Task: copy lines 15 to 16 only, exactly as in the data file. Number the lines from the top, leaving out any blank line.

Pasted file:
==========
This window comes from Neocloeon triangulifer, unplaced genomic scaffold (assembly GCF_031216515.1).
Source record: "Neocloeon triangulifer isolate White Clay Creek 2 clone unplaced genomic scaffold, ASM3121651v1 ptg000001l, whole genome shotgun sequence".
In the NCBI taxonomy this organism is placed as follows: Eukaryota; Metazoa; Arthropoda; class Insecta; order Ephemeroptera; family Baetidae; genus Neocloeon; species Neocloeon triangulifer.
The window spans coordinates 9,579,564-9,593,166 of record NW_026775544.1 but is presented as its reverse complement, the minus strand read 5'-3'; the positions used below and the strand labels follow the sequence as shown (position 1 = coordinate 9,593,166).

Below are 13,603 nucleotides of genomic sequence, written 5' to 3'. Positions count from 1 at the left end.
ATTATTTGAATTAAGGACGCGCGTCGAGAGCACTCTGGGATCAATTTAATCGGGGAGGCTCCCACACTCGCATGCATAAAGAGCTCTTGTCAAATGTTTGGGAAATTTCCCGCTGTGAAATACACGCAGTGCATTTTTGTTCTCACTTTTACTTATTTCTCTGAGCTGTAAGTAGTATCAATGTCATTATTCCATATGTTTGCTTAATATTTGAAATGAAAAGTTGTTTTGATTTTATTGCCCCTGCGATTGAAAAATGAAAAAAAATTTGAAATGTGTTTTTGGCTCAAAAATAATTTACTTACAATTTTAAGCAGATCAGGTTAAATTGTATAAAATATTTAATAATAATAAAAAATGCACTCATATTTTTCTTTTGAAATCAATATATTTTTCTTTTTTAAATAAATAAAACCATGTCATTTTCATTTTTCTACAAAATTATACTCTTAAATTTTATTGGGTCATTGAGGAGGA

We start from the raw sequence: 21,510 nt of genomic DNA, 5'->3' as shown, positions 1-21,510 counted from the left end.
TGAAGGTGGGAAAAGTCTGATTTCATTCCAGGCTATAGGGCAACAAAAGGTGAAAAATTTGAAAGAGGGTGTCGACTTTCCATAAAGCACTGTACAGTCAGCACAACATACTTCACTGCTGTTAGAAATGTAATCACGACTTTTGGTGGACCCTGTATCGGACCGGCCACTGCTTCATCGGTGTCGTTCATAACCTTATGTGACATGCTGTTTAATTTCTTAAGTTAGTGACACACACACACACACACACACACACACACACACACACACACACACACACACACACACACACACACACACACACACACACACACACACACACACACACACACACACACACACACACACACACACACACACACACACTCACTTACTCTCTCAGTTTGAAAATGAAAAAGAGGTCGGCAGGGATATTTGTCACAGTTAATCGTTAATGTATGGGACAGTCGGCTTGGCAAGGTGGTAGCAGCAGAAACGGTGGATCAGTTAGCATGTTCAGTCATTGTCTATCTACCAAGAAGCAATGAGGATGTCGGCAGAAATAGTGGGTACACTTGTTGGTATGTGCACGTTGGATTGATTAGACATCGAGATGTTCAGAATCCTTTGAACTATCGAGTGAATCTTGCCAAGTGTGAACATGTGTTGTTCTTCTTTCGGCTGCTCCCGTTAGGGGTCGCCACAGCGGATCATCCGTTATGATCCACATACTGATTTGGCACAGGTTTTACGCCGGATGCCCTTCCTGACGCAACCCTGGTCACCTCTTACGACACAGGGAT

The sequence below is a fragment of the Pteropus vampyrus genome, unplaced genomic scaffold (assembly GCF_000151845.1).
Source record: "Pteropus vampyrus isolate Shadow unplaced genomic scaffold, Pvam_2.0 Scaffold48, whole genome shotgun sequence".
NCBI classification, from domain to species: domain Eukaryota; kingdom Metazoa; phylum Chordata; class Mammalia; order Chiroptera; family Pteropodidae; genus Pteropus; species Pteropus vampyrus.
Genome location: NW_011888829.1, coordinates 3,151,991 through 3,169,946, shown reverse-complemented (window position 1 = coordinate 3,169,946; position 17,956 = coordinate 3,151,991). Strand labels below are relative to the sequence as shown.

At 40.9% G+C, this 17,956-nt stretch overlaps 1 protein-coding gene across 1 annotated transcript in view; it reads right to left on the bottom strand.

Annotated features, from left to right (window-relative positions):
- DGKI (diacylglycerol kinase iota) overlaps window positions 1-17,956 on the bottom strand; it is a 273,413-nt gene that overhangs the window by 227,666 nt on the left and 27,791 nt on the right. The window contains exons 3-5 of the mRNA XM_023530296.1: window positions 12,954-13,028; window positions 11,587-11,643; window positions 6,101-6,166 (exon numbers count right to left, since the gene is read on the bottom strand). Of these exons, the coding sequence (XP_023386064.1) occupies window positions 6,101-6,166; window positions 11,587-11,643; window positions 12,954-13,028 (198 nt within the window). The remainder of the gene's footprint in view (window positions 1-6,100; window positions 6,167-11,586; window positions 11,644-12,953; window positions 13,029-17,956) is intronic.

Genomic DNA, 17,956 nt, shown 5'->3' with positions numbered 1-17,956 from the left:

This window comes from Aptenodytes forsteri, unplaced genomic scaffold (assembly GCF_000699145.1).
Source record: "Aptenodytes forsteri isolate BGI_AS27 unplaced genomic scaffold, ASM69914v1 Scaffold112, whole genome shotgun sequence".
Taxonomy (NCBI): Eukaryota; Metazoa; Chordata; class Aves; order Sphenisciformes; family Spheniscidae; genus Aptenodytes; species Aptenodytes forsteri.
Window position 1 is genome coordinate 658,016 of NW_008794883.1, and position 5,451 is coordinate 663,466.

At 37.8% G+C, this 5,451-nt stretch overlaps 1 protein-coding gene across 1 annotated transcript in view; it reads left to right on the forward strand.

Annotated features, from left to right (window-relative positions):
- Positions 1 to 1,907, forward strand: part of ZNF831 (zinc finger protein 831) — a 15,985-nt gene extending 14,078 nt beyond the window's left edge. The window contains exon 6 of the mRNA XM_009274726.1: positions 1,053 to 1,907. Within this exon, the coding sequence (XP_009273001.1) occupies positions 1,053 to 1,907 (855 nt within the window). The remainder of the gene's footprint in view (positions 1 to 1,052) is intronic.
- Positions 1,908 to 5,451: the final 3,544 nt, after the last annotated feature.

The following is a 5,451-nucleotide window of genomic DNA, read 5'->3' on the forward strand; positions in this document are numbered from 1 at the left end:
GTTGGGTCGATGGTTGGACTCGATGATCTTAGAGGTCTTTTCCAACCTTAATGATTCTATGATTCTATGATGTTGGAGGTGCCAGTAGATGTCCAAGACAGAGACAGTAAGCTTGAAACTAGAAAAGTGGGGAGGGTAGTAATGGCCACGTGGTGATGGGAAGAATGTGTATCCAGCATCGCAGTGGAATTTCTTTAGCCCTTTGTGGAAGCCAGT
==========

- DGKI (diacylglycerol kinase iota) overlaps window positions 1-17,956 on the bottom strand; it is a 273,413-nt gene that overhangs the window by 227,666 nt on the left and 27,791 nt on the right. The window contains exons 3-5 of the mRNA XM_023530296.1: window positions 12,954-13,028; window positions 11,587-11,643; window positions 6,101-6,166 (exon numbers count right to left, since the gene is read on the bottom strand). Of these exons, the coding sequence (XP_023386064.1) occupies window positions 6,101-6,166; window positions 11,587-11,643; window positions 12,954-13,028 (198 nt within the window). The remainder of the gene's footprint in view (window positions 1-6,100; window positions 6,167-11,586; window positions 11,644-12,953; window positions 13,029-17,956) is intronic.

Genomic DNA, 17,956 nt, shown 5'->3' with positions numbered 1-17,956 from the left: